Some people like to say that everything happens for a reason, but when it comes to suicide attempts, that line of thinking suggests some lives are more valuable than others. That some people are more deserving of life than others. But there is no “reason” to mental illness and suicide. Life, death and the trappings that come in between are not doled out based on who deserves what.
Today January 23rd, marks the one year anniversary of my very first post, called Mommy Marching with PTSD, which was all about how and why I overcame my post-traumatic stress disorder symptoms to bring my elder daughter to Womxn’s March on Seattle. Read it if you haven’t yet–it’s quite raw and ranty and fun.
I wish I could commemorate the first year with a post about attending the anniversary protest, which had been the plan, but as it happens Monday was my mother’s birthday, and Saturday–when the march took place this year–was when she decided to have a birthday ge-ttogether. Which turned into a birthday linner, or dunch, or something. In any case. I didn’t go (to the protest, I did see my mom for her birthday). But I saw photos of the turnout, and many pussy hats as I met my mom for her birthday celebration so I’m glad people are still fighting. And I do pledge to keep up the good fight via articles like this and like this and blog posts like this scripts and fictions you haven’t yet read but will someday (dear magical agent just waiting for me, please materialize and also materialize me some money). And maybe a march or two as well.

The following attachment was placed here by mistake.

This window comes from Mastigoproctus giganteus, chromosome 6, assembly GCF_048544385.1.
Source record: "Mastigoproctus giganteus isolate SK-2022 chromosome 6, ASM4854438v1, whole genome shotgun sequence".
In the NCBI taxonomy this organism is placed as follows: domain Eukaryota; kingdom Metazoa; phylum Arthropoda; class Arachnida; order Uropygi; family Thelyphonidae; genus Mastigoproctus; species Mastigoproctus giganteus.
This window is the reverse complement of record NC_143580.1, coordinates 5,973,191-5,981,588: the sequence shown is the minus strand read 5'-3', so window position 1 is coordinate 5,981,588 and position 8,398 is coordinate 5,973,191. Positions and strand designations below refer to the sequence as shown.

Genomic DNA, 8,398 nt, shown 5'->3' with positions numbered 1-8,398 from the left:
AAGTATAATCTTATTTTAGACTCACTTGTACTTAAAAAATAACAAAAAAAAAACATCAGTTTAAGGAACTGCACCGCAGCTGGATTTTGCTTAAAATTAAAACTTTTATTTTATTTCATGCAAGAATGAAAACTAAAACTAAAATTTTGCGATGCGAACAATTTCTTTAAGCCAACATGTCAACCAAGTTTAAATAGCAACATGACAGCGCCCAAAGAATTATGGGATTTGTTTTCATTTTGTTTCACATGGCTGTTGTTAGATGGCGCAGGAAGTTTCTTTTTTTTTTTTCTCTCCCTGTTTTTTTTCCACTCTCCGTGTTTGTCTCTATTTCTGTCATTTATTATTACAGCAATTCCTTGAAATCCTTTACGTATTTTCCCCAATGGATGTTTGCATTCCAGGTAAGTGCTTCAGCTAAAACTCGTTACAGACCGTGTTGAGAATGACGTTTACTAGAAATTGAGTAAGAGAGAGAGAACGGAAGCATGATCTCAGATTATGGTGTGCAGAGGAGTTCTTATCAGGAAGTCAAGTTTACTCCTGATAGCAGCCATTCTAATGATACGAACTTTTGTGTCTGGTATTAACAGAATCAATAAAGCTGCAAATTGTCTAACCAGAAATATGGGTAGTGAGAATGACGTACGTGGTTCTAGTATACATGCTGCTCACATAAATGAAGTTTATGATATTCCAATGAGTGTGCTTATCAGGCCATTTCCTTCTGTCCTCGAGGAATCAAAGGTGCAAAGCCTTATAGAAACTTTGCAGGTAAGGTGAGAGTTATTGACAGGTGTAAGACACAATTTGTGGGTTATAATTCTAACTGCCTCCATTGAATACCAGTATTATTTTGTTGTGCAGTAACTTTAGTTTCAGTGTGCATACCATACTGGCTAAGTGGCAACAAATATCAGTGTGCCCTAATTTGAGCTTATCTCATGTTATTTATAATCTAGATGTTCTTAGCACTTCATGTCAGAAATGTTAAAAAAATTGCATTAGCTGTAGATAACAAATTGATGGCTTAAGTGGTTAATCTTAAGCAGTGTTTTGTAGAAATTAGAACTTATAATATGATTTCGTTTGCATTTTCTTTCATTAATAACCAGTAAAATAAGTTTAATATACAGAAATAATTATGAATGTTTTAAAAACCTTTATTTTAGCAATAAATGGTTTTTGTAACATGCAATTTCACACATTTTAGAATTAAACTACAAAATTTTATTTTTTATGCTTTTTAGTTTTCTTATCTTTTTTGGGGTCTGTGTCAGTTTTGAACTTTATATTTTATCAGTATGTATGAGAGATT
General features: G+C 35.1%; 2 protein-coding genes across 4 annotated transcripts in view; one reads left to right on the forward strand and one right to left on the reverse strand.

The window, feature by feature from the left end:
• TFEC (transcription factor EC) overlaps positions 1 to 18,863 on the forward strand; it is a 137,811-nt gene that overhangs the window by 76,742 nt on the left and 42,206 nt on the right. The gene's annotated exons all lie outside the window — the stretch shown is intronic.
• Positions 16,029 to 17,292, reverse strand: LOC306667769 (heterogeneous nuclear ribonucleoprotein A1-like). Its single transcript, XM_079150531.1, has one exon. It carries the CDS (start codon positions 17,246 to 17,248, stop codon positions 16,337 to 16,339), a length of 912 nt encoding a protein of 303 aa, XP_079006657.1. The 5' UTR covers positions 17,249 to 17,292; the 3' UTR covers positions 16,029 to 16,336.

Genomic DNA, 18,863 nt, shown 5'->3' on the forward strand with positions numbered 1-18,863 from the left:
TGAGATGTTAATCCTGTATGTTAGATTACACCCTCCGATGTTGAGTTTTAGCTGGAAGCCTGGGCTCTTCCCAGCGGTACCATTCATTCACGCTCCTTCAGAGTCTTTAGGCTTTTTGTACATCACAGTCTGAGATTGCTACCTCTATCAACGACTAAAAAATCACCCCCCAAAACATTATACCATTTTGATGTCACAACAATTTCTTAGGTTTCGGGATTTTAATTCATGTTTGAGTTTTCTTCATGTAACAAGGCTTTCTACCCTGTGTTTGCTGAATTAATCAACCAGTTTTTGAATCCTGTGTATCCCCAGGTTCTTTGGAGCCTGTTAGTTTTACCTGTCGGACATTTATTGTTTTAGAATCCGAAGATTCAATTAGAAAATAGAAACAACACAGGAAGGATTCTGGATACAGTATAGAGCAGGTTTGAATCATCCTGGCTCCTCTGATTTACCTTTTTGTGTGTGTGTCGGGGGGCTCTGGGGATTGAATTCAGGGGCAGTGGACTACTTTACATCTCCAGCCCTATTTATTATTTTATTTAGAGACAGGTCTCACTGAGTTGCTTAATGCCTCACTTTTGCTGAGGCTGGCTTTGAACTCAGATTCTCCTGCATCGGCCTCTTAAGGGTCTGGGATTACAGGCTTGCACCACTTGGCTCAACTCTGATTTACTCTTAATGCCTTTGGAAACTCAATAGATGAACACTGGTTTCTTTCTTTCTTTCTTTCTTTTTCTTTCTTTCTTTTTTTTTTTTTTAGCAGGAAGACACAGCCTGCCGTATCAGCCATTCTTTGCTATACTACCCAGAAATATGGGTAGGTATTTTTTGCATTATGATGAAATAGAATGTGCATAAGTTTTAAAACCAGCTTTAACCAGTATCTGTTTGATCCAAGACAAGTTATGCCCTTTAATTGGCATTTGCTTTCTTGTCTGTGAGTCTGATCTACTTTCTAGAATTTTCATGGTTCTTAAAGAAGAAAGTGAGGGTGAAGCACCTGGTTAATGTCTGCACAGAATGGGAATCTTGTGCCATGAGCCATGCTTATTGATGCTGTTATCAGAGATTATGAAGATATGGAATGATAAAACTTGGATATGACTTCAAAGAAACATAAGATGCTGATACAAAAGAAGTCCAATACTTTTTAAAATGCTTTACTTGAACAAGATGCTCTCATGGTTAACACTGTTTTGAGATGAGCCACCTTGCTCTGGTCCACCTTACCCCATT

Even if you’ve never read American Gods by Neil Gaiman, you have probably at least heard the title. Maybe you’ve seen the new hit show on Starz. I haven’t, because I don’t have cable, and even while I was visiting my in-laws who do have cable, I didn’t get to see it because their package didn’t include Starz. Ah, well.
Though I haven’t seen the show, and though I do believe the hype and greatly look forward to it becoming available via my local library or Netflix, I know, without watching a minute of it, that it does not compare to the book. I know this because the novel American Gods by Neil Gaiman, who may be a god himself, is the greatest book ever written.
If that sounds extreme to you, then you’ve definitely never read it. Look, OK, everyone has their favorites. For a long time, my favorite book was 100 Years Of Solitude by Gabriel Garcia Marquez. For an even longer time, I couldn’t pick a favorite book because there are just so many amazing books in this world. I still adore 100 Years Of Solitude, and I still believe there are countless worthy books on this planet. But I have also crowned American Gods as the best. At least in my literary pantheon.